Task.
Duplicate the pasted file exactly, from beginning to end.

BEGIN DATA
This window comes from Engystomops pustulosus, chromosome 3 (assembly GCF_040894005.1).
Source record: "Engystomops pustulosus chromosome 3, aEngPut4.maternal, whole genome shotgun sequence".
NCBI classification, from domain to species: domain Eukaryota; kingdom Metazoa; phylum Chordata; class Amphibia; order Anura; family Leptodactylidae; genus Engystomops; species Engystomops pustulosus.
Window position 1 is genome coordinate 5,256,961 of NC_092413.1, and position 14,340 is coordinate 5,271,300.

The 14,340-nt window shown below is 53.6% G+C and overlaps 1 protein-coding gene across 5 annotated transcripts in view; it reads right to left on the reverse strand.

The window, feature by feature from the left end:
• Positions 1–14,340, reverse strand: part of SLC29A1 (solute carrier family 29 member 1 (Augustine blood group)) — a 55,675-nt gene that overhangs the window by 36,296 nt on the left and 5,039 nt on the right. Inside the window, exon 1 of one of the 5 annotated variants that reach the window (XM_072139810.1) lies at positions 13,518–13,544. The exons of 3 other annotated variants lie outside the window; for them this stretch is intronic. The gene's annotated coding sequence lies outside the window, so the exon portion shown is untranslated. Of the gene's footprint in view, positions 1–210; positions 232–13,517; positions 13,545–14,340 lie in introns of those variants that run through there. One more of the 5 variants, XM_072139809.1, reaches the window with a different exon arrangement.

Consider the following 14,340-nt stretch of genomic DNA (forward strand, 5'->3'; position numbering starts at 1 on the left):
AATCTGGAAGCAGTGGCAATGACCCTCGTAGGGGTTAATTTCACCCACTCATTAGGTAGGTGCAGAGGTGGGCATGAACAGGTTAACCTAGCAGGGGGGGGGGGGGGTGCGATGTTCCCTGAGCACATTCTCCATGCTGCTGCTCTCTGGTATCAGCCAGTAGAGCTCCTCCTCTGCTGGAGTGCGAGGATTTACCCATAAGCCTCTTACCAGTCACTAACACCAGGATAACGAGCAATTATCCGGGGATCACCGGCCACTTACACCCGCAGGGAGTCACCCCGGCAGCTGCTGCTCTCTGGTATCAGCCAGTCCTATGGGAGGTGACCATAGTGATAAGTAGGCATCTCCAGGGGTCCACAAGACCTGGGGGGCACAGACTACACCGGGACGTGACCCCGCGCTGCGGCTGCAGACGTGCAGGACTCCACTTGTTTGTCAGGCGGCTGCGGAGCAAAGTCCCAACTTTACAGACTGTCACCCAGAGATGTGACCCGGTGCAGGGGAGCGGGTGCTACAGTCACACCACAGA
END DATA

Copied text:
This window comes from Engystomops pustulosus, chromosome 3 (assembly GCF_040894005.1).
Source record: "Engystomops pustulosus chromosome 3, aEngPut4.maternal, whole genome shotgun sequence".
NCBI classification, from domain to species: domain Eukaryota; kingdom Metazoa; phylum Chordata; class Amphibia; order Anura; family Leptodactylidae; genus Engystomops; species Engystomops pustulosus.
Window position 1 is genome coordinate 5,256,961 of NC_092413.1, and position 14,340 is coordinate 5,271,300.

The 14,340-nt window shown below is 53.6% G+C and overlaps 1 protein-coding gene across 5 annotated transcripts in view; it reads right to left on the reverse strand.

The window, feature by feature from the left end:
• Positions 1–14,340, reverse strand: part of SLC29A1 (solute carrier family 29 member 1 (Augustine blood group)) — a 55,675-nt gene that overhangs the window by 36,296 nt on the left and 5,039 nt on the right. Inside the window, exon 1 of one of the 5 annotated variants that reach the window (XM_072139810.1) lies at positions 13,518–13,544. The exons of 3 other annotated variants lie outside the window; for them this stretch is intronic. The gene's annotated coding sequence lies outside the window, so the exon portion shown is untranslated. Of the gene's footprint in view, positions 1–210; positions 232–13,517; positions 13,545–14,340 lie in introns of those variants that run through there. One more of the 5 variants, XM_072139809.1, reaches the window with a different exon arrangement.

Consider the following 14,340-nt stretch of genomic DNA (forward strand, 5'->3'; position numbering starts at 1 on the left):
AATCTGGAAGCAGTGGCAATGACCCTCGTAGGGGTTAATTTCACCCACTCATTAGGTAGGTGCAGAGGTGGGCATGAACAGGTTAACCTAGCAGGGGGGGGGGGGGGTGCGATGTTCCCTGAGCACATTCTCCATGCTGCTGCTCTCTGGTATCAGCCAGTAGAGCTCCTCCTCTGCTGGAGTGCGAGGATTTACCCATAAGCCTCTTACCAGTCACTAACACCAGGATAACGAGCAATTATCCGGGGATCACCGGCCACTTACACCCGCAGGGAGTCACCCCGGCAGCTGCTGCTCTCTGGTATCAGCCAGTCCTATGGGAGGTGACCATAGTGATAAGTAGGCATCTCCAGGGGTCCACAAGACCTGGGGGGCACAGACTACACCGGGACGTGACCCCGCGCTGCGGCTGCAGACGTGCAGGACTCCACTTGTTTGTCAGGCGGCTGCGGAGCAAAGTCCCAACTTTACAGACTGTCACCCAGAGATGTGACCCGGTGCAGGGGAGCGGGTGCTACAGTCACACCACAGA